In my frustration, leaving that morning I dropped my bike. I got off, took all the panniers off then lifted it upright with some difficulty. The vibrations from the horrific roads the day before and done something to the muscles in my left hand, making me unable to grip anything. Anyway, with the bike upright, a few deep breaths and Queen in my headphones I left.
The roads were a lot better than the day before but they still weren't immense. In general, the surface was good, but there were more holes in it than a sieve. On the bike it wasn't a huge issue because I was able to choose a nice sweeping line between them. The cars however were swerving all over the place because they had two rows of wheels to concentrate on to miss the pot holes.
We got to Oral at about 6.00pm, and after another short argument we found somewhere to camp. Quickly though they said we needed to carry on because of all the midge's. I didn't care though and I was already unpacking my tent. They kept telling me that they'd eat me alive whilst I was asleep, a slight exaggeration I must admit! Once in my tent I was able to extinguish the ones inside and I slept soundly.
We got up the next morning at the agreed time of 6.00am. Whilst in my tent I'd decided that I was going to only ride to Aktobe. If they wanted to stop there then they were welcome to, but I was going to be continuing with them on my terms only. Reluctantly they left me in Aktobe with a biker they apparently knew there. Me and my new friend, Sanya went to a bikers festival that just happened to be going on in Aktobe.
I was so happy that I had made the decision to stop in Aktobe, and also that I had traveled with Valentin and his father for the first few days, because I wouldn't have been in Aktobe until a few days later, meaning I'd have missed the festival, so all the miles I did with them were justified. I very quickly made a lot of friends there, many people eager to practice their English and take photographs. I had a great night, despite being absolutely knackered. The bikers did some silly games and burnouts, whilst some bands played some rock music (which was ok, not the greatest). At the end of the evening Sanya had gone and turned off his phone. Fortunately though with all the friends I'd made I managed to find somewhere to crash that night.
I made my way to Kustanay the next day, with a phone number in my pocket of a biker from Kustanay that I got off somebody in Aktobe. By this time I knew what to expect in regards to the standard of the roads. 100 miles of good roads, 15 miles of dirt track, 30 miles of bumpy roads then back to 100 miles of good roads. This cycle went on like clockwork.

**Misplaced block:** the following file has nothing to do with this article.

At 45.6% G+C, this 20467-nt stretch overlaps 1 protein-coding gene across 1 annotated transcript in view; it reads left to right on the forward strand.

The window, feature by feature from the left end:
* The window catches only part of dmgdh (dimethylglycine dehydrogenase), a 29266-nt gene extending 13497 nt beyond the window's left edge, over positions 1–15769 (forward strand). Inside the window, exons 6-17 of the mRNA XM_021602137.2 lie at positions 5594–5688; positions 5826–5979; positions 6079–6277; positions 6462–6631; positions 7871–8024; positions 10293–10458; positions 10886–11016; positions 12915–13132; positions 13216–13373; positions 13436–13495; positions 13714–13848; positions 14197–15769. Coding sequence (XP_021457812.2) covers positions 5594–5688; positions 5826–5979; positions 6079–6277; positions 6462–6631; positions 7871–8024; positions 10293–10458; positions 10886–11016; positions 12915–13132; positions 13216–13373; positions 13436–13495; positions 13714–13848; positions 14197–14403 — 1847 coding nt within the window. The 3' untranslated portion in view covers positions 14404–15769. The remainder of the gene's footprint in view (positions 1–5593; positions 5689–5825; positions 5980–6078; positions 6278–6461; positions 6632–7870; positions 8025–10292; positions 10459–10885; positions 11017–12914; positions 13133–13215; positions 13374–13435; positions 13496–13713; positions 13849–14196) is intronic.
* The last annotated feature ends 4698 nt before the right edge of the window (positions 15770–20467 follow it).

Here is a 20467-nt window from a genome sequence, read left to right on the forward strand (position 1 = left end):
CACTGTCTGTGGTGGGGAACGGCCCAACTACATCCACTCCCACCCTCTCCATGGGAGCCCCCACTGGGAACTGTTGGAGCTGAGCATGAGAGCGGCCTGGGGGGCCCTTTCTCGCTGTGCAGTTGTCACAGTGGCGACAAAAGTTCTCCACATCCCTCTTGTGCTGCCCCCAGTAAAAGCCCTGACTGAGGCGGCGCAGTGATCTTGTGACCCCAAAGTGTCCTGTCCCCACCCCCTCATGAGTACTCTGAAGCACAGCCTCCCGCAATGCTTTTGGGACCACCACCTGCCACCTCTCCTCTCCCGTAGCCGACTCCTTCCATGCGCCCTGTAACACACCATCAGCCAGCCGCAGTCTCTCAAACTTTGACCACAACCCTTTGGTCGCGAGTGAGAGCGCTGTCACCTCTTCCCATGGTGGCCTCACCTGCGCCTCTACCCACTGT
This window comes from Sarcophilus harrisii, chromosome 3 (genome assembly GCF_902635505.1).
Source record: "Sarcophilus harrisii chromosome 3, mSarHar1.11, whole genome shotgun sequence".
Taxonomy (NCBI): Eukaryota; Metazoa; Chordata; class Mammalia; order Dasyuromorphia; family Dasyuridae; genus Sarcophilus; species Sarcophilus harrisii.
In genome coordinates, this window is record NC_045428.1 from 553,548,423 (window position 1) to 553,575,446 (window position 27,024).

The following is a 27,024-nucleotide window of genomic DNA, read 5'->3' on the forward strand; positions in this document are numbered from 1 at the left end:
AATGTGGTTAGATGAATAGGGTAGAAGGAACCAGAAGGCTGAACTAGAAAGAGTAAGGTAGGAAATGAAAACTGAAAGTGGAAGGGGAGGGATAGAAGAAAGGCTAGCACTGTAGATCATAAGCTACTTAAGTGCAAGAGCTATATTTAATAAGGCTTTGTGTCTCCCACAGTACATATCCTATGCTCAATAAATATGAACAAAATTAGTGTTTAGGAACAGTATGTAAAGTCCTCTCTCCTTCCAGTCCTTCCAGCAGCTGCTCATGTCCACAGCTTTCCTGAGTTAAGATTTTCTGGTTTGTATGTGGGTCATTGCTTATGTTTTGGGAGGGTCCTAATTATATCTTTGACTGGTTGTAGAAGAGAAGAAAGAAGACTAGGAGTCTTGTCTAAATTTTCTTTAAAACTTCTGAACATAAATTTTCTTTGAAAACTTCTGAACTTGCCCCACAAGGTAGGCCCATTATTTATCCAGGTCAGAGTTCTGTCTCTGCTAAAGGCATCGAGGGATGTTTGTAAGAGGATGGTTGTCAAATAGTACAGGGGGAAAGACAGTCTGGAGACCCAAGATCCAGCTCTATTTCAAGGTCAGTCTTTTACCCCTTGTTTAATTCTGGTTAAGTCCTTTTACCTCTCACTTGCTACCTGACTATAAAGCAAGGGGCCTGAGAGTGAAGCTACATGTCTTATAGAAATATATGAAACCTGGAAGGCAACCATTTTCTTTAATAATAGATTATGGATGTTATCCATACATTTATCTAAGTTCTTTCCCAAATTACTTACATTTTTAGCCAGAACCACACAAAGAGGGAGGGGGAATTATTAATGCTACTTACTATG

I phoned Andrey when I got to Kustanay, who took me to the club house of the R19 bikers. Beer and vodka out: Time to party!
No one ever said it would be this hard
1st June 2011
On the ferry to Kazakhstan was good. I met so many people from Kazakhstan who gave me phone numbers and addresses for me to stay with them. I feel a bit bad I haven't been able to take everybody up on their offers. I found out on this ferry that a lot of Kazakhs go to Georgia to buy two or three year old American cars on the cheap, and then drive them back to Kazakhstan, some of them for personal use, and some of them to sell at a profit. Two people I met, a father and son, were taking their BMW X5 back home to Ekibastuz. The son, Valentin spoke quite good English and we got chatting. I was advised by them that my planned route through Kazakhstan was quite dangerous, and it was backed up by several other people. I came to the conclusion that they were probably correct when a group of men from a region I was going to pass through weren't the most pleasant of guys. Later that evening on the ferry there was another man that came into my dorm that certainly didn't have any good intentions. I was sharing the room with two other people so when I was in the room by myself, I left the door open. A stumpy man who was balding and stank of booze came into my room, quite uninvited. He spoke no English but he made the international sign for 'camera' and I presumed he wanted me to take his photo to go on my website; a request that came from several other people. He then closed the door and as quick as the door closed, I wasn't comfortable. We tried to communicate to each other using pen and paper. He wrote Shymkent and then he drew a picture of a stick man with an angry looking face, much like his own. He pointed to his crude picture, then to himself, and then to the camera.
"I've taken your photo."